There are a lot of extra things to think about while we go through these strange and uncertain times, and funerals are no exception. We have previously written a blog on ‘How many people are allowed at a funeral’
, but do you know what you’re allowed to say in the funeral notice that goes in the newspaper and online?
A funeral notice is something that announces the passing of a person, usually online on a site such as funeral-notices.co.uk
, as well as in their local newspaper. It will typically give the name, date of death, a list of close family, as well as any funeral arrangements so that friends and family can attend.
But while a maximum of only 30 people can attend a funeral at the moment, what is the guidance on what you should and shouldn’t say in a funeral notice?
On the NAFDs dedicated Covid-19 advice website, they give the following advice to all funeral directors:
Please don’t publicly advertise the funeral details to reduce the risk of other, well-meaning mourners arriving unexpectedly. This is not permitted under current social distancing laws. and they may be turned away at the door, which could be distressing for them and the bereaved family.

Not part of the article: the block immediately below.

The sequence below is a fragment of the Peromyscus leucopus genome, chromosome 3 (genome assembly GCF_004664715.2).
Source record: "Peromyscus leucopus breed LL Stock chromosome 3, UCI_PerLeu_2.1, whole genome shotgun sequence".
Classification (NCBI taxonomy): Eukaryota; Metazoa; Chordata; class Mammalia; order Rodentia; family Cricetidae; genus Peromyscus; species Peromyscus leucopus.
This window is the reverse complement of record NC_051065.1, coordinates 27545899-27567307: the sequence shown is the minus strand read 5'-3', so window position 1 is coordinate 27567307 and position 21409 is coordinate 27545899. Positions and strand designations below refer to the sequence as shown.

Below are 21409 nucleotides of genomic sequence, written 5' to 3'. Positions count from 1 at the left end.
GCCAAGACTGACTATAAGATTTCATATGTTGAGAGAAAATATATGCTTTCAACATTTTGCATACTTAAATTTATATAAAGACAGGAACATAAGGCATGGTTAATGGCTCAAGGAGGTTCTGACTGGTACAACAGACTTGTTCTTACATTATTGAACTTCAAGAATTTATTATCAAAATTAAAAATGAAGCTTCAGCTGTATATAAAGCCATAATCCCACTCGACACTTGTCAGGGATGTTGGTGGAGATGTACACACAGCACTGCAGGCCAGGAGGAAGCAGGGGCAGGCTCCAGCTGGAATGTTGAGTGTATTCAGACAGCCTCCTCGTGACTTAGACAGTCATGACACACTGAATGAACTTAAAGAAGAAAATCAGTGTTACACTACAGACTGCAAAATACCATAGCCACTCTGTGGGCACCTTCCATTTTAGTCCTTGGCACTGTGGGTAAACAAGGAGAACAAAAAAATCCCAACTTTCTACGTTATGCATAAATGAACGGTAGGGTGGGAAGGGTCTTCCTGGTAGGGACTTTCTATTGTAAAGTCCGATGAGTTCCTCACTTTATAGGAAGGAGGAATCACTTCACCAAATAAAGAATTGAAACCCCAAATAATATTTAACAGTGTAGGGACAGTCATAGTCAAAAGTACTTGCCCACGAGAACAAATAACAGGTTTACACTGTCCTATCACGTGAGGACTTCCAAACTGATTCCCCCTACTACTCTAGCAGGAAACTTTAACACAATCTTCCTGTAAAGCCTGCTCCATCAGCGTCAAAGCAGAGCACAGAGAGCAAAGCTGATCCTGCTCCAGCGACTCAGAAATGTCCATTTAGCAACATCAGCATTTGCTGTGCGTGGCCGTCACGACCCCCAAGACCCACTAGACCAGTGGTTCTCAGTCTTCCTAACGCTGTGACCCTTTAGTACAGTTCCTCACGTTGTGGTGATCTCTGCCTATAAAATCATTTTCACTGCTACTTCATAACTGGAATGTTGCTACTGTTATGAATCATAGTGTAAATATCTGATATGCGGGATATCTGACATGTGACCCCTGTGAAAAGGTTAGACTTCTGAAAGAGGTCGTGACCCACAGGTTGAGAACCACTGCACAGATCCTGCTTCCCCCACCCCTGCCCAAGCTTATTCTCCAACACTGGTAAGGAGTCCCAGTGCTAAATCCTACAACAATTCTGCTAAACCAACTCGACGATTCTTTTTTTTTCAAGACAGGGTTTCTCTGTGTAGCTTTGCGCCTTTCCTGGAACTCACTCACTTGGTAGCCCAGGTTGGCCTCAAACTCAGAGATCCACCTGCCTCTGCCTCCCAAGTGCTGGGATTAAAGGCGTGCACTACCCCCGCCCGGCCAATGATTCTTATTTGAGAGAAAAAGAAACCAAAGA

Read the full article here
This is not to say that you should not announce the passing at all, on the contrary in fact; while we are unable to see all our loved ones on a regular basis we should keep all lines of communication open as much as possible.
And just to be clear, this is not a hard and fast rule for England and there’s no law actually stopping you from publishing the details, but it is just not advisable when there is a chance more than the restricted number of guests may attend. You can always say something like ‘Funeral attendance by invite only’, or words to that effect.
You may want to keep details of the actual funeral to yourself and only give them out to the people you want to attend, but a notice online and in the newspaper can still let a vast audience that a loved one has passed away. Once the notice is online, it can be used by those friends and family who cannot attend the funeral to leave tributes, memories and donations, which are all a great source of comfort to many.
The advice from the Welsh government
, albeit very similar to the advice in England, has gone a slight step further and states that those organising funerals must expressly invite those they wish to attend (though this does not require any formality such as sending an invitation in writing).
In view of the risk of people attending uninvited (as of course is the normal practice), those organising should also be encouraged to limit information about the time and location of the funeral in death notices and make clear that attendance at the funeral is by invitation only.
For more information on what to write in a funeral notice, please feel free to check out the following article:
How to Write a Good Obituary Notice
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